The rejection by the Islamic Front is probably their opening, vice final, position. They might be soliciting a higher bid from the US and the publicity from US diplomats asking to negotiate terms with Islamic terrorists.

South Sudan: Rebel gunmen, reportedly from the Nuer ethnic group, attacked a UN peacekeeping base in Akobo, Jonglei State on 19 December. The attackers were targeting members of the Dinka tribe, which is the largest ethnic group in South Sudan. Two Indian peacekeepers were killed.

"The government has lost control of Jonglei state to the forces of Colonel Machar (a former vice president of South Sudan) and his group," government representative Ateny Wek Ateny told the press. The state capital of Bor is under rebel control and has been subject to artillery shelling, according to its mayor.

The US evacuated 120 US employees and others from South Sudan on Wednesday because of continuing violence. The US Embassy employees, foreign diplomats and US citizens, were flown to Kenya.

A State Department spokesperson said the US continues to urge Americans to leave South Sudan and will work to help arrange transportation for them.

Note: South Sudan became independent of Sudan in July 2011. It is a federal republic of ten states, one of which is Jonglei, the largest state in the republic and borders Ethiopia. Bor is the state capital. Akobo is on the border of Ethiopia.

South Sudan is one of the poorest nations on earth, measured by per capita gross domestic product. It contains significant crude oil deposits in the north. As yet that potential wealth is not fully exploitable because of continuous political instability, the lack of infrastructure and persistent low level ethnic violence.

Background and comments: South Sudan has been in turmoil since independence in 2011. Threats have included attacks by militias backed by the Sudanese government in Khartoum and local tribal militias who oppose President Salva Kiir.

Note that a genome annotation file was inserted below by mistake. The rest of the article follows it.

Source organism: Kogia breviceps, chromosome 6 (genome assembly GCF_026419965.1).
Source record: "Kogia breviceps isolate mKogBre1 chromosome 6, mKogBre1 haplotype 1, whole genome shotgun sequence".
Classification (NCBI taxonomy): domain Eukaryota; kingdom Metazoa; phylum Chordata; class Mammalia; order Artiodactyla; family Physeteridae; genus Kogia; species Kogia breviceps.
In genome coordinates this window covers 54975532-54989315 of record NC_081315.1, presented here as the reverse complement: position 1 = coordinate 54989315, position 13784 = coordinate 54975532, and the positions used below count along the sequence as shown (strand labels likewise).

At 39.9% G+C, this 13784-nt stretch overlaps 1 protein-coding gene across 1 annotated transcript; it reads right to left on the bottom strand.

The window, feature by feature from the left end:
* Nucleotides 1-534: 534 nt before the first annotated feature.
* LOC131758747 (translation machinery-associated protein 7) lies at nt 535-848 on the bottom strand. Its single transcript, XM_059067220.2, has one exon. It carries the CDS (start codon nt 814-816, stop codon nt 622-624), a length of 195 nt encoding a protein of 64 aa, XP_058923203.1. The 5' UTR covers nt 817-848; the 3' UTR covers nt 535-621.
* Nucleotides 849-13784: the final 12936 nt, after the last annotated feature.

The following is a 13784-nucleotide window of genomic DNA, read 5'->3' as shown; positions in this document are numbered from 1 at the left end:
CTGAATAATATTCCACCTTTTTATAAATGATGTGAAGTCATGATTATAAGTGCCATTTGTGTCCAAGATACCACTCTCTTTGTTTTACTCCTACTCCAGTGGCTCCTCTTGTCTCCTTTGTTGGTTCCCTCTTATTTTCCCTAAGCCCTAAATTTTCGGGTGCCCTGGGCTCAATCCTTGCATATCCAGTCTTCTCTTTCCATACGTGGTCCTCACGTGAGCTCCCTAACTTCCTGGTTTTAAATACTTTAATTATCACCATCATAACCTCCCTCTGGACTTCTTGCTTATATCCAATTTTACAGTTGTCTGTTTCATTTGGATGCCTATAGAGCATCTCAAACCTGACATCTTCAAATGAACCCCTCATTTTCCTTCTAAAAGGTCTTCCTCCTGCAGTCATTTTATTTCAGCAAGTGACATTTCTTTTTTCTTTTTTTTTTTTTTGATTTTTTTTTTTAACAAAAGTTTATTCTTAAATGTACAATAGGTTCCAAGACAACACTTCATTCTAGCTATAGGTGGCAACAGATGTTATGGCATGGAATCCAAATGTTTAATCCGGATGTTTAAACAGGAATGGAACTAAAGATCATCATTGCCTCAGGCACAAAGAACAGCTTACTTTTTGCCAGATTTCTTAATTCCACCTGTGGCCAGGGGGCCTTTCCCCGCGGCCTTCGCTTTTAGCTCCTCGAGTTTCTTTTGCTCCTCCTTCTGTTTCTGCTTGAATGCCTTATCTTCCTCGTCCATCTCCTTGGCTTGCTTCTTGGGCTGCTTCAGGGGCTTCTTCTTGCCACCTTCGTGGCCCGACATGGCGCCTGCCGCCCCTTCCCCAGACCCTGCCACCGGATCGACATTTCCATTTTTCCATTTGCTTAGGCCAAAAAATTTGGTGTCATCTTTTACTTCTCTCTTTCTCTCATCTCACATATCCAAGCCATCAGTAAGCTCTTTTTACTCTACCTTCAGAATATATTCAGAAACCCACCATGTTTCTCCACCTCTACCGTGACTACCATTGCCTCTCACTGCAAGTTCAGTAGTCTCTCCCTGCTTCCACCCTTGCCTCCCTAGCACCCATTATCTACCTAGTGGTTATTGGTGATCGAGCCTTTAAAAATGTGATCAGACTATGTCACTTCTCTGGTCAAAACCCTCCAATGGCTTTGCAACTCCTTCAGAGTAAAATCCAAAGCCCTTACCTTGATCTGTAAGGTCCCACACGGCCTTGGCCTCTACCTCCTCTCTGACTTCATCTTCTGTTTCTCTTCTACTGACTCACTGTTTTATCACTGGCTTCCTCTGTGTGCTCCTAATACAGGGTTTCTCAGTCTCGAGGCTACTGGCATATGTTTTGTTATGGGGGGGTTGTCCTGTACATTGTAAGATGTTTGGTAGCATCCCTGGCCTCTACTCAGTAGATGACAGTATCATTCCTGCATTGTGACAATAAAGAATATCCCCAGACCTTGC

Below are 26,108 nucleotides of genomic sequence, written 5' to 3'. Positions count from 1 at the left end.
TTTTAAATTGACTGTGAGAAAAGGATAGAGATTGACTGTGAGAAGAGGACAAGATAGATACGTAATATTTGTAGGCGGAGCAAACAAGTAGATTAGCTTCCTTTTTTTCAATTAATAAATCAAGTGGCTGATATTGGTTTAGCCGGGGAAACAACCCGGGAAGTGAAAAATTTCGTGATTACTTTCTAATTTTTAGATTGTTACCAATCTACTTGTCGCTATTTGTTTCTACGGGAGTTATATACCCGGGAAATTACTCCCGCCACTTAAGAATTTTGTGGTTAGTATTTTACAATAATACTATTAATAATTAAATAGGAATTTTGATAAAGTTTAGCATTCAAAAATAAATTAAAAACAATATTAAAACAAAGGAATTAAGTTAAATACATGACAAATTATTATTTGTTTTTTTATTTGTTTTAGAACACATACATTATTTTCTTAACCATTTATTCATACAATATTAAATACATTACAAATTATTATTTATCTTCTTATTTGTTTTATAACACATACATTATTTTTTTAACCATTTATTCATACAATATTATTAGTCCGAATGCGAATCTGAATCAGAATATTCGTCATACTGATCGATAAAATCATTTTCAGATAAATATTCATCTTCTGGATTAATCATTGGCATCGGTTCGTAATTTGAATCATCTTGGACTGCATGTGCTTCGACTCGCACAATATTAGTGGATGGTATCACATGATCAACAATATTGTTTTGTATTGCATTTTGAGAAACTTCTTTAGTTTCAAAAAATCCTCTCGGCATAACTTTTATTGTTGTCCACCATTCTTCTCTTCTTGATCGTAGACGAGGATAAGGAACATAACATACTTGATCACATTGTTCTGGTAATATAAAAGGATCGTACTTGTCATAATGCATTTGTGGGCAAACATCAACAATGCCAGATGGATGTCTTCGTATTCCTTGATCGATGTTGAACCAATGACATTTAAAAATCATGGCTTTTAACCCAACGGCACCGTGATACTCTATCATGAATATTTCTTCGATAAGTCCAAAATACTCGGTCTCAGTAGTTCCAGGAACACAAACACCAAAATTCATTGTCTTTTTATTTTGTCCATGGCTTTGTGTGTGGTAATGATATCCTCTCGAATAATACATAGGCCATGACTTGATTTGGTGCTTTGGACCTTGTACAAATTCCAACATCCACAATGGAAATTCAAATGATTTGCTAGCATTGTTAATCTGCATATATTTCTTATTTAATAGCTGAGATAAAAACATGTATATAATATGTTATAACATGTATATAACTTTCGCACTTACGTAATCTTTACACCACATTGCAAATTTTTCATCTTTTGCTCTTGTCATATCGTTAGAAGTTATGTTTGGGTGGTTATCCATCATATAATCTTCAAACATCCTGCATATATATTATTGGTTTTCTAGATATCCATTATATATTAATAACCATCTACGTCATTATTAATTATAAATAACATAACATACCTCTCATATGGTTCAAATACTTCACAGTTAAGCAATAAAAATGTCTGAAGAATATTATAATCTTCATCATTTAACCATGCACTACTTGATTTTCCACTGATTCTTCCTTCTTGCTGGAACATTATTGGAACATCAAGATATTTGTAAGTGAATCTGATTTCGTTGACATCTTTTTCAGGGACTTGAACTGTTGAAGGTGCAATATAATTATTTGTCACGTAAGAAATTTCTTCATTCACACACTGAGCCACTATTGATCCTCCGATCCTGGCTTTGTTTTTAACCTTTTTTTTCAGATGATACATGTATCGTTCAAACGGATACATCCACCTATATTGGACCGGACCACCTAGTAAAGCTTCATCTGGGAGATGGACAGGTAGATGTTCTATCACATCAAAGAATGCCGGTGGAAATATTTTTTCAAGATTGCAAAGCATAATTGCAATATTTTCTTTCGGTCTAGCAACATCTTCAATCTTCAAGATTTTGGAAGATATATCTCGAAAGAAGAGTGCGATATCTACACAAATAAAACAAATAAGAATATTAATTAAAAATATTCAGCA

President Salva Kiir, who is from the Dinka tribe, has blamed the violence on a group of soldiers who support Riek Machar, a Nuer, which is the second largest tribe after and is related to the Dinka. Kiir dismissed Machar as vice president last July.

The president accused Machar's followers of trying to take power by force on Sunday night in a coup attempt, which Machar denies. Other important political groups also have said there was no coup attempt.

The situation is not clear beyond that Kiir remains in office in Juba; that at least 500 people have died in firefights in Juba since Sunday; and that rebels now control Bor. Most of those killed were soldiers, according to media accounts. Machar demands that Kiir step down. The extent of Machar's support beyond some Nuer soldiers is not known. Nor is his political program, if he has one.

The Nuer are cattle herders and animists who, by reputation, tend to keep to themselves. They have no higher tribal organization and have not displayed much interest in national politics until recently. Thus the issues appear to be personal rather than ideological or based on an agenda.

The capture of the state capital Bor creates a potentially escalating scenario for a larger tribal conflict between the Dinka and the Nuer, which is what the UN has cited as a concern. The numbers of fighters on either side is not known. At this time, this looks like a factional fight more than the prelude to a civil war. Nevertheless, the prospects for more killings are very high.

The US announced it is sending 45 combat soldiers to Juba to protect the American community. That might be enough to help settle the situation in Juba. The UN and African statesmen have another peacemaking challenge.

End of NightWatch